by Billy Ball
Republican leaders are defending their choice to hire an attorney married to the state's top elections administrator to defend North Carolina in its ongoing voter ID litigation.
As reported in this week's Indy, State Board of Elections Executive Director Kim Westbrook Strach is married to Phil Strach, one of a team of attorneys representing the N.C. General Assembly and the Board of Elections in the lawsuit. As of early October, her husband's firm, in which he is a shareholder, had billed the state for $1.14 million in legal fees. The case will likely be heard next year.
Because the funding technically comes from the General Assembly, it would not constitute a conflict of interest under the state's ethics law. But, as past and present state officials argued in the report, public officials such as the Board of Elections director should be held to a higher standards.
"There is a perception of an ethical conflict. Just about anyone could agree to that," said Gary Bartlett, a Democratic appointee who served as the State Board of Elections director for 20 years.
GOP reps seemed to blame the office of Attorney General Roy Cooper, a Democrat who has stated his opposition to the voter ID law. Even though the firm was chosen by the General Assembly, Republicans said Cooper's office approved of the arrangement.
Anna Roberts, spokeswoman for N.C. House of Representatives Speaker Thom Tillis, said in a brief statement this week that the firm, Ogletree Deakins, has a history with the legislature. Lawmakers hired Ogletree in 2011 to defend Republican's controversial redistricting plans. She pointed out Ogletree lawyer Tom Farr represented the GOP during legal challenges to Democrats' redistricting in the 1990s and 2000s.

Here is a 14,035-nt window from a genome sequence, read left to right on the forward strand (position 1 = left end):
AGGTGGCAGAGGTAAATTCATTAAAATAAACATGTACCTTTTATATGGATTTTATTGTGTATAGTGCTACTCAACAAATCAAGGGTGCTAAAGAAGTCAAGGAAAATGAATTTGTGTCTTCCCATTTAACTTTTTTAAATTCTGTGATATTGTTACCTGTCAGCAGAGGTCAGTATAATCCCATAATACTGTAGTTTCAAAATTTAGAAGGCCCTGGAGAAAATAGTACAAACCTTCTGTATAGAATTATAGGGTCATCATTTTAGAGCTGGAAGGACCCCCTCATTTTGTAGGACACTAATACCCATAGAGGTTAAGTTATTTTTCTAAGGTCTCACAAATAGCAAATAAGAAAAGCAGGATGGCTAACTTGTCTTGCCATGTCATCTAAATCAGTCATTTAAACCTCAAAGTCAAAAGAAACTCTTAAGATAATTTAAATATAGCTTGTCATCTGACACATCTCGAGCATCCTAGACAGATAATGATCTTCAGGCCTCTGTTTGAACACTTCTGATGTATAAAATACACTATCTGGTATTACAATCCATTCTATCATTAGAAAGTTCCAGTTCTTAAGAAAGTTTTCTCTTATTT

"There's no one more qualified in this state, and perhaps the country, than Mr. Farr is to represent the North Carolina General Assembly," said Roberts. "The successes Mr. Farr has obtained for the state to date reinforce that point."
Meanwhile, State Board of Elections Chairman Josh Howard, a Republican, had little to say about the matter. "The State Board is a bipartisan and independent agency dedicated to fair elections throughout North Carolina," Howard said in a statement. "The Attorney General's Office is best situated to describe their coordination with Ogletree."